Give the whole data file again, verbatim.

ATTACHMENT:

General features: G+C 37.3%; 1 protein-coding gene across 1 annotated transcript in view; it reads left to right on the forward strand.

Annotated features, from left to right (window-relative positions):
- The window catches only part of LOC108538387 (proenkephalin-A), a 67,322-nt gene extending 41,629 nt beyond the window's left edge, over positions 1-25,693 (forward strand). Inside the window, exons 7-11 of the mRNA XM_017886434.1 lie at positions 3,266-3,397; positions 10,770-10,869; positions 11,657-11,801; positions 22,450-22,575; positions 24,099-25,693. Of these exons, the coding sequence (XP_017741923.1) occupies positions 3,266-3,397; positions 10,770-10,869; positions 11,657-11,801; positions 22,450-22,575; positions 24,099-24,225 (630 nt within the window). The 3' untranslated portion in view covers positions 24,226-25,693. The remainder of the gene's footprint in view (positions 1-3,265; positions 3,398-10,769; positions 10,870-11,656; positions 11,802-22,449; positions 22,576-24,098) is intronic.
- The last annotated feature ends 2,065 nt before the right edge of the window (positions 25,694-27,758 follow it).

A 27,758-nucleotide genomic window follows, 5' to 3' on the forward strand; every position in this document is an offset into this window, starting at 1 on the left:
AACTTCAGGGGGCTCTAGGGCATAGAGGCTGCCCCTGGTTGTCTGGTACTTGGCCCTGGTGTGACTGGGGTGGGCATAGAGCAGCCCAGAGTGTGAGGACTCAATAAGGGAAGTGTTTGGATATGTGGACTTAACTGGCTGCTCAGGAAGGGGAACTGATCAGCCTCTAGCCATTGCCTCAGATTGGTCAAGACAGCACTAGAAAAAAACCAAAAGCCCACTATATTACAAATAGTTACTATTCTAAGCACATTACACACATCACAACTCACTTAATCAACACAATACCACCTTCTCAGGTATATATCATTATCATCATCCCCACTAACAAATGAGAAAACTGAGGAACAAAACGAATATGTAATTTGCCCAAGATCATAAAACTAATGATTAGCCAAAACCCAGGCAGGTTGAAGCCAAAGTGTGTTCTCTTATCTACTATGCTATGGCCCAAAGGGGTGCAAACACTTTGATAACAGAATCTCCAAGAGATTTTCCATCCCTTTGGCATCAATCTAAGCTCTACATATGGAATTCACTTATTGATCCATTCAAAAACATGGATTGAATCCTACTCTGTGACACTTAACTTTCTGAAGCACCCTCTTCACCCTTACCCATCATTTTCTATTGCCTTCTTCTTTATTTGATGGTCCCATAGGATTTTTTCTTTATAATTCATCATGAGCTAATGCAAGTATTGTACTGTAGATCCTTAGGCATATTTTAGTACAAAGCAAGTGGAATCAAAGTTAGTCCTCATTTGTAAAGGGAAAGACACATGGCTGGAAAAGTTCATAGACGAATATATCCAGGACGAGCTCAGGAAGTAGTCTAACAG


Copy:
General features: G+C 37.3%; 1 protein-coding gene across 1 annotated transcript in view; it reads left to right on the forward strand.

Annotated features, from left to right (window-relative positions):
- The window catches only part of LOC108538387 (proenkephalin-A), a 67,322-nt gene extending 41,629 nt beyond the window's left edge, over positions 1-25,693 (forward strand). Inside the window, exons 7-11 of the mRNA XM_017886434.1 lie at positions 3,266-3,397; positions 10,770-10,869; positions 11,657-11,801; positions 22,450-22,575; positions 24,099-25,693. Of these exons, the coding sequence (XP_017741923.1) occupies positions 3,266-3,397; positions 10,770-10,869; positions 11,657-11,801; positions 22,450-22,575; positions 24,099-24,225 (630 nt within the window). The 3' untranslated portion in view covers positions 24,226-25,693. The remainder of the gene's footprint in view (positions 1-3,265; positions 3,398-10,769; positions 10,870-11,656; positions 11,802-22,449; positions 22,576-24,098) is intronic.
- The last annotated feature ends 2,065 nt before the right edge of the window (positions 25,694-27,758 follow it).

A 27,758-nucleotide genomic window follows, 5' to 3' on the forward strand; every position in this document is an offset into this window, starting at 1 on the left:
AACTTCAGGGGGCTCTAGGGCATAGAGGCTGCCCCTGGTTGTCTGGTACTTGGCCCTGGTGTGACTGGGGTGGGCATAGAGCAGCCCAGAGTGTGAGGACTCAATAAGGGAAGTGTTTGGATATGTGGACTTAACTGGCTGCTCAGGAAGGGGAACTGATCAGCCTCTAGCCATTGCCTCAGATTGGTCAAGACAGCACTAGAAAAAAACCAAAAGCCCACTATATTACAAATAGTTACTATTCTAAGCACATTACACACATCACAACTCACTTAATCAACACAATACCACCTTCTCAGGTATATATCATTATCATCATCCCCACTAACAAATGAGAAAACTGAGGAACAAAACGAATATGTAATTTGCCCAAGATCATAAAACTAATGATTAGCCAAAACCCAGGCAGGTTGAAGCCAAAGTGTGTTCTCTTATCTACTATGCTATGGCCCAAAGGGGTGCAAACACTTTGATAACAGAATCTCCAAGAGATTTTCCATCCCTTTGGCATCAATCTAAGCTCTACATATGGAATTCACTTATTGATCCATTCAAAAACATGGATTGAATCCTACTCTGTGACACTTAACTTTCTGAAGCACCCTCTTCACCCTTACCCATCATTTTCTATTGCCTTCTTCTTTATTTGATGGTCCCATAGGATTTTTTCTTTATAATTCATCATGAGCTAATGCAAGTATTGTACTGTAGATCCTTAGGCATATTTTAGTACAAAGCAAGTGGAATCAAAGTTAGTCCTCATTTGTAAAGGGAAAGACACATGGCTGGAAAAGTTCATAGACGAATATATCCAGGACGAGCTCAGGAAGTAGTCTAACAG